National Labor Relation Board’s (NLRB) Poster Rule is Rejected by D.C. Circuit Court
On May 7, 2013, the Court of Appeals for the District of Columbia rejected the National Labor Relation Board’s (NLRB) ongoing attempts to create a far-reaching rule that would require all employers to post an NLRB-created notice at the workplaces, and possibly on employer websites. Relying on longstanding principles under the First Amendment, the D.C. Circuit ruled that employers could not be forced to adopt the speech contained in the NLRB-authored poster and invalidated the posting requirement. Nat’l Ass’n. of Mfrs. v. NLRB, Case No. 12-5068 (D.C. Cir. May 7, 2013).
Known as the “Poster Rule”, the NLRB issued a rulemaking on August 30, 2011, which stated in part:
“[a]ll employers subject to the National Labor Relations Act (NLRA) must post notices to employees, in conspicuous places, informing them of their NLRA rights, together with Board contact information and information concerning basic enforcement procedures, in the language set forth in the Appendix to Subpart A of this part.”
29 C.F.R. § 104.202(a). In addition, employers who customarily communicate with their employees electronically would be required to publish the NLRB’s notice on their intranet or internet websites. See id. § 104.202(f). The NLRB determined the size, content, font size, and format of the poster. See id. § 104.202(b). The content of the proposed poster was one-sided in that it focused on the benefits of union membership and informed employees of their union rights as described in the NLRA, NLRB interpretations, and judicial decisions. See 29 C.F.R. pt. 104, subpt. A, app.; 76 Fed. Reg. at 54,018.
In addition to declaring an employer’s failure to post the Poster an “unfair labor practice,” the Rule created two additional enforcement devices: (1) it suspended the six-month limitation period for filing unfair labor practice charges unless the employee had actual or constructive notice of the violation; and (2) it declared that “knowing and willful refusal” to comply was evidence of unlawful motive. NLRB member Hayes issued a dissent arguing that the NLRB did not have authority or appropriate evidentiary support to create the rule.
The case was appealed from a district court decision that struck down the blanket “unfair labor practice” provision, but upheld the posting requirement. The D.C. Circuit Court first grappled with the effects of its recent decision in Noel Canning v. NLRB where it invalidated the President’s recess appointments to the NLRB. The Noel Canning decision held that the NLRB did not have quorum when it reached many of its decisions in 2012. In this case, the Circuit Court was able to avoid the quorum issue by finding the Poster Rule had been submitted to the Office of the Federal Register at a time when a quorum of Senate-confirmed NLRB members still existed.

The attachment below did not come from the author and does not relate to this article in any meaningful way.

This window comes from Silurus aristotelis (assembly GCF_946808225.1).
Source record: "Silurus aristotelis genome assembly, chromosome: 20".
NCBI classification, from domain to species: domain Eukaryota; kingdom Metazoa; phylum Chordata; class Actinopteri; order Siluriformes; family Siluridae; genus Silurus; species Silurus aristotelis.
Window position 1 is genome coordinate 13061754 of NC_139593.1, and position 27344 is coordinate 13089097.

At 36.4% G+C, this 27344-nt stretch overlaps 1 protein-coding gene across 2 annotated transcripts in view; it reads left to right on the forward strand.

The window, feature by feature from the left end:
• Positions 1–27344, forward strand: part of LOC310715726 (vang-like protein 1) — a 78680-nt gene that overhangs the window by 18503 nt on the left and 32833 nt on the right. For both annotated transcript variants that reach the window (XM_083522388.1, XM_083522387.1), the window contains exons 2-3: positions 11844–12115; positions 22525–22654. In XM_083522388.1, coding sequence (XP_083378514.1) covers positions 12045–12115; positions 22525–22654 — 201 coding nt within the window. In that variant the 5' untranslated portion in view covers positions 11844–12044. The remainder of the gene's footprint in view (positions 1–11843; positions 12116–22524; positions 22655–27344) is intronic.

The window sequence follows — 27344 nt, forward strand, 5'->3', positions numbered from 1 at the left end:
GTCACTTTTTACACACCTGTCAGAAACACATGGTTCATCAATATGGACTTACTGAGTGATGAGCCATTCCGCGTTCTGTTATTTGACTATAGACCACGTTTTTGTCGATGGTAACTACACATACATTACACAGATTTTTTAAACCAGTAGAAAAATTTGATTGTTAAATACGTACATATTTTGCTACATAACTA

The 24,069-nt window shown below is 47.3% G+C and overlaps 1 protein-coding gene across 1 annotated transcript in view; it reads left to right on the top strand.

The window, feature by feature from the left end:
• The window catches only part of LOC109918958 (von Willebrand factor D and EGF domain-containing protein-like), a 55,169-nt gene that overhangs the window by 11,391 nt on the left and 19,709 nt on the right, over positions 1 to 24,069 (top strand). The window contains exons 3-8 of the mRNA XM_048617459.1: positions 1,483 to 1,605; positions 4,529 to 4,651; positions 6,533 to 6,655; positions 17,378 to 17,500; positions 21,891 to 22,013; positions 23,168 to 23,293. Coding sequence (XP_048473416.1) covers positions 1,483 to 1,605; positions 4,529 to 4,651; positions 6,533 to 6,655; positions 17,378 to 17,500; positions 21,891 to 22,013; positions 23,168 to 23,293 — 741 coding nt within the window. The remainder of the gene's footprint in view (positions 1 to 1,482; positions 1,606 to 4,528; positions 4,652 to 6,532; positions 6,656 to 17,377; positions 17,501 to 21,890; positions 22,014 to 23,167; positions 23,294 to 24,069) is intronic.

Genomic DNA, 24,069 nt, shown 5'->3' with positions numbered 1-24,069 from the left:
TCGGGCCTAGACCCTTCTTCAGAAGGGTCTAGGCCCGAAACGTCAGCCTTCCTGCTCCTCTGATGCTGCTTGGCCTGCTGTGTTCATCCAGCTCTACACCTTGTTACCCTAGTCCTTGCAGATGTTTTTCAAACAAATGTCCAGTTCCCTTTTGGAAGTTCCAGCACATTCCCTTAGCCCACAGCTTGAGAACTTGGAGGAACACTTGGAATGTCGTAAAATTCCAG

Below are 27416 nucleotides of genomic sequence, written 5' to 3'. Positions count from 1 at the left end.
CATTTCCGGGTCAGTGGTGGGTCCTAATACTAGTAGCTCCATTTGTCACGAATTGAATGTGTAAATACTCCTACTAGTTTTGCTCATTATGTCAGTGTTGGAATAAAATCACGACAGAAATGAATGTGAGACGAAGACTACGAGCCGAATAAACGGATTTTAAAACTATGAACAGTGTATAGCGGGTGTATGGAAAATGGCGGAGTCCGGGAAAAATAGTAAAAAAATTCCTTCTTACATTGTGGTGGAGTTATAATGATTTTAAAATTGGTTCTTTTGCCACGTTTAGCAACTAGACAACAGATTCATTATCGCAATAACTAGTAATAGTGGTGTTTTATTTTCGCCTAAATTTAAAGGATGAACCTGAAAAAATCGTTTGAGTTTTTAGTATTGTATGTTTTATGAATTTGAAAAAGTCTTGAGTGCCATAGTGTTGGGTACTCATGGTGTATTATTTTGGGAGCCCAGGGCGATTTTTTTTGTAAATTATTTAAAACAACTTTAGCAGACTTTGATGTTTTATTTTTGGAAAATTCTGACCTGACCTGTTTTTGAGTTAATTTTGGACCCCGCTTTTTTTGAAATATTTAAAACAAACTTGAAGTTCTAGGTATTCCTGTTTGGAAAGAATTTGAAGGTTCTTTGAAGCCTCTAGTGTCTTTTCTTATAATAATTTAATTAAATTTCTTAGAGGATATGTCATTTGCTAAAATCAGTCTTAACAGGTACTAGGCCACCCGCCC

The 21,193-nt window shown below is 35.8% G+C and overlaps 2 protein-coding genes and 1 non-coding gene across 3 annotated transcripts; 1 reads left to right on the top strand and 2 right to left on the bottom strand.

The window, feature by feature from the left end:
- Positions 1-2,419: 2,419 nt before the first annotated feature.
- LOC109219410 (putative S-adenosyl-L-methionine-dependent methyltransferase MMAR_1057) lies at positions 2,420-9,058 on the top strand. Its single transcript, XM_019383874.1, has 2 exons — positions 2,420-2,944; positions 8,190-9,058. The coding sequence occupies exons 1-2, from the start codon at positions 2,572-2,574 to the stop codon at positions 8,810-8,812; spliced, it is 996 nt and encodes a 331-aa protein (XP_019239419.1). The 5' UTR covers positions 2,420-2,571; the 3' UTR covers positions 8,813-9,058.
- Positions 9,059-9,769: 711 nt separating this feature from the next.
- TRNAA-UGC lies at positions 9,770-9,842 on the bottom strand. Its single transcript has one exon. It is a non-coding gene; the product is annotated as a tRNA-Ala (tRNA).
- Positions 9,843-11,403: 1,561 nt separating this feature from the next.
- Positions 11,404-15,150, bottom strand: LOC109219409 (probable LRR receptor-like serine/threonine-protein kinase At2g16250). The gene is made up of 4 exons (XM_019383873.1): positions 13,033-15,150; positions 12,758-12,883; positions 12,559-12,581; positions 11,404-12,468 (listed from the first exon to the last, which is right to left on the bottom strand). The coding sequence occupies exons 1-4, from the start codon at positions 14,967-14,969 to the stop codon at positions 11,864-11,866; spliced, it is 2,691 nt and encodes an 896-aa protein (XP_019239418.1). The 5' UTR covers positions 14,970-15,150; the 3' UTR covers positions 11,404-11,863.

The Circuit Court’s discussion emphasized the importance of Section 8(c) of the NLRA and its relationship to the First Amendment. Section 8(c) states that it is not an unfair labor practice for an employer to express or disseminate “any views, argument, or opinion … whether in written, printed, graphic, or visual form” as long as there is no “threat of reprisal or force or promise of benefit.” 29 U.S.C. § 158(c). As the Circuit Court put it: “[a]lthough § 8(c) precludes the Board from finding non-coercive employer speech to be an unfair labor practice, or evidence of an unfair labor practice, the Board’s rule does both.” The Circuit Court relied on clear Supreme Court precedent indicating the First Amendment encompasses a right to choose not to disseminate speech, including government speech. The Circuit Court also rejected the NLRB’s argument that the Poster was not “compelled speech” because it only contained “non-ideological” fact. The Circuit Court again relied on the Supreme Court’s finding that there is no distinction between compelled factual speech and compelled opinion speech under the First Amendment. The Circuit Court concluded that the blanket “unfair labor practice” determination and right to find “evidence of unlawful motive” based on an employer’s failure to comply with the Rule violated Section 8(c) of the NLRA, and by analogy, the First Amendment.
The Circuit Court also struck down the limitations tolling clause of the Poster Rule, finding that the NLRB failed to show why they should be allowed to override the statute of limitations written into the NLRA by Congress. Having struck down all three enforcement mechanisms proposed in the Rule, the Circuit Court found that the posting requirement could not be separated from the enforcement provisions and invalidated the Poster Rule in its entirety.
While this decision does not impact voluntary postings or mandatory postings about a union election, the future of the Poster Rule is uncertain. For now, employers need not post the notice. The issue also is on appeal in the Fourth Circuit, and is likely to be addressed through further litigation.